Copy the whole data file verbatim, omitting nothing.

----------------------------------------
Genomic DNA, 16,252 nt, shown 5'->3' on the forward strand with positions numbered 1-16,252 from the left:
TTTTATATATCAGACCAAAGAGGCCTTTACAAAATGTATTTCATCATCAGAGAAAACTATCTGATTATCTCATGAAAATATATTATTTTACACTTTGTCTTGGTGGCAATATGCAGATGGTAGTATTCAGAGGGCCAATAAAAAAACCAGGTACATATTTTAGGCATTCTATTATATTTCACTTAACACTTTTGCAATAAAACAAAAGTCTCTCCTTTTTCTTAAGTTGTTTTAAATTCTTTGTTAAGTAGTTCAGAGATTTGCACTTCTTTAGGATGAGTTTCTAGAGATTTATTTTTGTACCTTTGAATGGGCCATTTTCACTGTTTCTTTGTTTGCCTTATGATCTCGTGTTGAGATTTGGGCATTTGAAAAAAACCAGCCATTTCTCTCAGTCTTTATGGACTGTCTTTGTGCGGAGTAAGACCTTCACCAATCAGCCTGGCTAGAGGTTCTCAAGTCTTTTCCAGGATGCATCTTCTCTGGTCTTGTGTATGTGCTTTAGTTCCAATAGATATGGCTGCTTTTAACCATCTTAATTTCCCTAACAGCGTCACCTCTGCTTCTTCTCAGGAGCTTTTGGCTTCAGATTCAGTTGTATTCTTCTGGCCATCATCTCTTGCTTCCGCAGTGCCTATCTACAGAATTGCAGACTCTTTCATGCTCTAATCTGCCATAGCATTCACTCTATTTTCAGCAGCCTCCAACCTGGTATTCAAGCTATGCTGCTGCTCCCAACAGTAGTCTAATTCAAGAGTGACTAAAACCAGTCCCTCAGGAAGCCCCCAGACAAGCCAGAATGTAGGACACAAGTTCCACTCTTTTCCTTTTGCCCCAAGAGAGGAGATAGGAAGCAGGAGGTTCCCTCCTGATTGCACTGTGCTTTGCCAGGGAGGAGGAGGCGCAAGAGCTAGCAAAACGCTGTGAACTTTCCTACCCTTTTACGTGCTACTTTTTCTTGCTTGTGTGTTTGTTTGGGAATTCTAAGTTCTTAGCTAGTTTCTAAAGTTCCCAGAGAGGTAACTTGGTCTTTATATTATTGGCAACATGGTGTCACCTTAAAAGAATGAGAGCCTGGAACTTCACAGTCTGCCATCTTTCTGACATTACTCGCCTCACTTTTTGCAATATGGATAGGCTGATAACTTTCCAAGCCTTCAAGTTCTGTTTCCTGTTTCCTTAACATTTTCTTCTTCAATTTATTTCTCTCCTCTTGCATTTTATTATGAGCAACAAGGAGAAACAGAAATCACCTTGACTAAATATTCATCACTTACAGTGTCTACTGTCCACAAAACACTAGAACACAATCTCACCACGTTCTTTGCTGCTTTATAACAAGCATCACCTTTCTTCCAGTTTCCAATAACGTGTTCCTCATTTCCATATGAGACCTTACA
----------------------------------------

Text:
Genomic DNA, 16,252 nt, shown 5'->3' on the forward strand with positions numbered 1-16,252 from the left:
TTTTATATATCAGACCAAAGAGGCCTTTACAAAATGTATTTCATCATCAGAGAAAACTATCTGATTATCTCATGAAAATATATTATTTTACACTTTGTCTTGGTGGCAATATGCAGATGGTAGTATTCAGAGGGCCAATAAAAAAACCAGGTACATATTTTAGGCATTCTATTATATTTCACTTAACACTTTTGCAATAAAACAAAAGTCTCTCCTTTTTCTTAAGTTGTTTTAAATTCTTTGTTAAGTAGTTCAGAGATTTGCACTTCTTTAGGATGAGTTTCTAGAGATTTATTTTTGTACCTTTGAATGGGCCATTTTCACTGTTTCTTTGTTTGCCTTATGATCTCGTGTTGAGATTTGGGCATTTGAAAAAAACCAGCCATTTCTCTCAGTCTTTATGGACTGTCTTTGTGCGGAGTAAGACCTTCACCAATCAGCCTGGCTAGAGGTTCTCAAGTCTTTTCCAGGATGCATCTTCTCTGGTCTTGTGTATGTGCTTTAGTTCCAATAGATATGGCTGCTTTTAACCATCTTAATTTCCCTAACAGCGTCACCTCTGCTTCTTCTCAGGAGCTTTTGGCTTCAGATTCAGTTGTATTCTTCTGGCCATCATCTCTTGCTTCCGCAGTGCCTATCTACAGAATTGCAGACTCTTTCATGCTCTAATCTGCCATAGCATTCACTCTATTTTCAGCAGCCTCCAACCTGGTATTCAAGCTATGCTGCTGCTCCCAACAGTAGTCTAATTCAAGAGTGACTAAAACCAGTCCCTCAGGAAGCCCCCAGACAAGCCAGAATGTAGGACACAAGTTCCACTCTTTTCCTTTTGCCCCAAGAGAGGAGATAGGAAGCAGGAGGTTCCCTCCTGATTGCACTGTGCTTTGCCAGGGAGGAGGAGGCGCAAGAGCTAGCAAAACGCTGTGAACTTTCCTACCCTTTTACGTGCTACTTTTTCTTGCTTGTGTGTTTGTTTGGGAATTCTAAGTTCTTAGCTAGTTTCTAAAGTTCCCAGAGAGGTAACTTGGTCTTTATATTATTGGCAACATGGTGTCACCTTAAAAGAATGAGAGCCTGGAACTTCACAGTCTGCCATCTTTCTGACATTACTCGCCTCACTTTTTGCAATATGGATAGGCTGATAACTTTCCAAGCCTTCAAGTTCTGTTTCCTGTTTCCTTAACATTTTCTTCTTCAATTTATTTCTCTCCTCTTGCATTTTATTATGAGCAACAAGGAGAAACAGAAATCACCTTGACTAAATATTCATCACTTACAGTGTCTACTGTCCACAAAACACTAGAACACAATCTCACCACGTTCTTTGCTGCTTTATAACAAGCATCACCTTTCTTCCAGTTTCCAATAACGTGTTCCTCATTTCCATATGAGACCTTACA